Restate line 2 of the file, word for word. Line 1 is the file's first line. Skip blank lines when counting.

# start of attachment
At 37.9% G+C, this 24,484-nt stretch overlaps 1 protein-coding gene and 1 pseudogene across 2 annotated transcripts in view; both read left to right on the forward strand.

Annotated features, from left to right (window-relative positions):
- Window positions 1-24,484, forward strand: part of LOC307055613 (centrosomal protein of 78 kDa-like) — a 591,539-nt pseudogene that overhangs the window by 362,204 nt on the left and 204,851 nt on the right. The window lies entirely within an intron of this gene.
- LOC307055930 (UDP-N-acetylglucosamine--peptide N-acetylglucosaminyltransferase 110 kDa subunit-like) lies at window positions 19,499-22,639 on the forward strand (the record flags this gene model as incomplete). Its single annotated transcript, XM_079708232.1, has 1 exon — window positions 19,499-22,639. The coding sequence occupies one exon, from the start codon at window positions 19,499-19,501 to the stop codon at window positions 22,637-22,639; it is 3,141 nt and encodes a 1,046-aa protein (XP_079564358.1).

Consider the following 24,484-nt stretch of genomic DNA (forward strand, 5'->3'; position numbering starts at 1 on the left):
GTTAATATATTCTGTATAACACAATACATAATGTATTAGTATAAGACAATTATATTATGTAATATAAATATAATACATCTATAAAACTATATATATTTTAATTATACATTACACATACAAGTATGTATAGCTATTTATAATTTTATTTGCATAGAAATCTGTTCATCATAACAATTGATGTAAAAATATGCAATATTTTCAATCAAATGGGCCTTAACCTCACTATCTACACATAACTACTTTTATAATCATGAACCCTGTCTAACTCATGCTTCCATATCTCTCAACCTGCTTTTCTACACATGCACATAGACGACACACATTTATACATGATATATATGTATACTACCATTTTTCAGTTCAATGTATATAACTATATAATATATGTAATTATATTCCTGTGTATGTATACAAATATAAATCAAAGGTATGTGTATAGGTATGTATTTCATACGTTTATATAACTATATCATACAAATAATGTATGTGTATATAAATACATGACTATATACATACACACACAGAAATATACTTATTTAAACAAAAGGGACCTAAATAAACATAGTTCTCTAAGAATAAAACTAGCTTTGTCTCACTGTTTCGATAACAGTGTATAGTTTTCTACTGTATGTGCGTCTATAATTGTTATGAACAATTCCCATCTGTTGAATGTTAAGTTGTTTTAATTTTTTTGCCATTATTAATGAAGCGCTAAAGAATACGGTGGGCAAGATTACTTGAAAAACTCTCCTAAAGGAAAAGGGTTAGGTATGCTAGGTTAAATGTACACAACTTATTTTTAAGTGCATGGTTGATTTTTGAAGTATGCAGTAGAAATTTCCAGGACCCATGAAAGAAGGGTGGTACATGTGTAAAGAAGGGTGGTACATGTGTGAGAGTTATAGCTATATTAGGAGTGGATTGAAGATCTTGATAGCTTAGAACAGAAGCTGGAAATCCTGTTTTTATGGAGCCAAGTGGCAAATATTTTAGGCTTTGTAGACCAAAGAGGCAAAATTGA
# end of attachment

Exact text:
Annotated features, from left to right (window-relative positions):